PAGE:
Public-sector growth in the U.S. is probably worse and forces to reduce it much weaker. Public-sector unions have been growing in recent decades while private- sector unions have declined substantially. The private sector is generally subject to competitive restraint, the public, not so much. Current statistics are hard to evaluate; but recent small drops in U.S. unemployment have all been dominated by Federal hires. The pain of the recession is already being borne almost entirely by state governments, most subject to balanced-budget laws, and the private sector. There are proposals to both cut the public sector and freeze salaries in the UK. As of the end of 2010, no such proposals had been made in the U.S.
Government growth is promoted by both internal and external forces. I've already said something about internal forces. Here is an example of how external forces work. In 2010 the State of North Carolina decided, in its wisdom and following recent tradition, to pass a law targeting substantial tax breaks at the company Microsoft. The purpose? To induce Microsoft to open a new facility in the state which, it was hoped, would create new jobs and generate new tax revenue in excess of the concessions. Alas, NC's generosity was exceeded by Virginia's. The Old Dominion upped the ante and Microsoft opted to open its facility there.
Rather to my surprise, a conservative friend thought the original NC plan a good thing—because it promised to turn a profit for the state. Maybe so, if profit is the only motive by which state governments should be guided. But the malign-hand possibilities are pretty obvious—a bidding war between states, a diversion of the state's attention from the needs of its citizens to profit flowing to the government, not necessarily to the people, potential for conflict of interest and corruption, distortion of priorities, creation of a new incentive-administration bureaucracy, and so on. Nevertheless, the case against subsidies of this sort is far from open-and-shut.
Much, much stronger is the case against that accepted staple of U.S. democracy: pork. Recently deceased Alaskan Ted Stevens, longest-ever serving Republican senator, is an iconic figure in this. Stevens was much loved in Alaska for his capacity to attract Federal funds to the state. Citizens Against Government Waste reports that "Sen. Stevens has helped bring home a total of 1,452 projects worth $3.4 billion between 1995 and 2008." His efforts peaked in 2005 when he got the Hogzilla Award for bringing home $646 million of U.S. taxpayers' money to Alaska.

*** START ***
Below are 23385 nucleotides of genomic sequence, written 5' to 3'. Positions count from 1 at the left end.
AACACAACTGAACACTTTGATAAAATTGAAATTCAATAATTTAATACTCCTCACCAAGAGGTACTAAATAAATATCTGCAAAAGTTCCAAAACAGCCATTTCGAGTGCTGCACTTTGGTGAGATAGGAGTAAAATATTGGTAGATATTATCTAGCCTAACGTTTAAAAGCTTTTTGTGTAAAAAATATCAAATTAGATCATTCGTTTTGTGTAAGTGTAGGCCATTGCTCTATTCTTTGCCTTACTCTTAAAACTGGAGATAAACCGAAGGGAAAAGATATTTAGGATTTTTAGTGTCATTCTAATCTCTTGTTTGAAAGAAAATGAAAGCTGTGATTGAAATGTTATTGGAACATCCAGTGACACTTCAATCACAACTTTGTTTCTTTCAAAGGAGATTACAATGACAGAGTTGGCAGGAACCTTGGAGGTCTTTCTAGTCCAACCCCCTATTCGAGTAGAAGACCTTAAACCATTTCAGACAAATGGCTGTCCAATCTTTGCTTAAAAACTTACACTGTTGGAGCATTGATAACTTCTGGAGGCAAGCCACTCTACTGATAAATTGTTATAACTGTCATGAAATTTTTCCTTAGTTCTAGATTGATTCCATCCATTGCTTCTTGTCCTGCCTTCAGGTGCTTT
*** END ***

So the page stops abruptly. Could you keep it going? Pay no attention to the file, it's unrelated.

But why is pork bad? Is it really wasteful? Wasn't Stevens just doing what he was elected to do, helping his state? Individual projects may be wasteful, but even if all are carried out with exemplary efficiency, there is an inevitable bad result of a very different kind. The problem isn't waste but the malign hand. It works like this. Recall the tragedy of the commons: each farmer gains from adding cattle to the common land, but the result eventually is overgrazing and a general loss. Just as every farmer gains from adding to his herd on the common land, every representative gains from each diversion of Federal funds to his own district. The general loss is shared by each individual, but only after a delay, and only in small measure. Concentration of benefits, but delay and dispersion of costs, is always a problem if those who pay the cost have less influence than those who incur it. So it is with pork and with many government programs that don't look particularly local—defense projects, intentionally spread over many states, for example. Legislators are voted in by the people of their states, who see the immediate benefits of pork. But the pork is paid for—if it is paid for at all—by residents of all states, who have little voice in projects other than their own. Because all feed off resources of the central government, central resources are either depleted, like the commons, or, more likely, they increase to meet demands that grow without limit.
"Increase"—that's the problem. Unlike the land commons, the Federal government is not limited. Central gover
Excerpted from The MALIGN HAND of the MARKETS by JOHN STADDON. Copyright © 2012 by John Staddon. Excerpted by permission of The McGraw-Hill Companies, Inc..
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CHAPTER 1 The Malign Hand
CHAPTER 2 Democracy, Fairness and the Tytler Dilemma
CHAPTER 3 Value and Reason
CHAPTER 4 Efficiency and Unpredictability
CHAPTER 5 The Housing Bubble
CHAPTER 6 Market Instability and the Myth of Comparative Statics
CHAPTER 7 Growth and the Conservation of Money
CHAPTER 8 Debt, Inflation and the Central Bank
CHAPTER 9 J. M. Keynes and the Macroeconomy
CHAPTER 10 Financial Markets are Different, I: Problems and Some
CHAPTER 11 Financial Markets are Different, II: Risk and Competition
CHAPTER 12 Financial Markets are Different, III: Regulation by Rule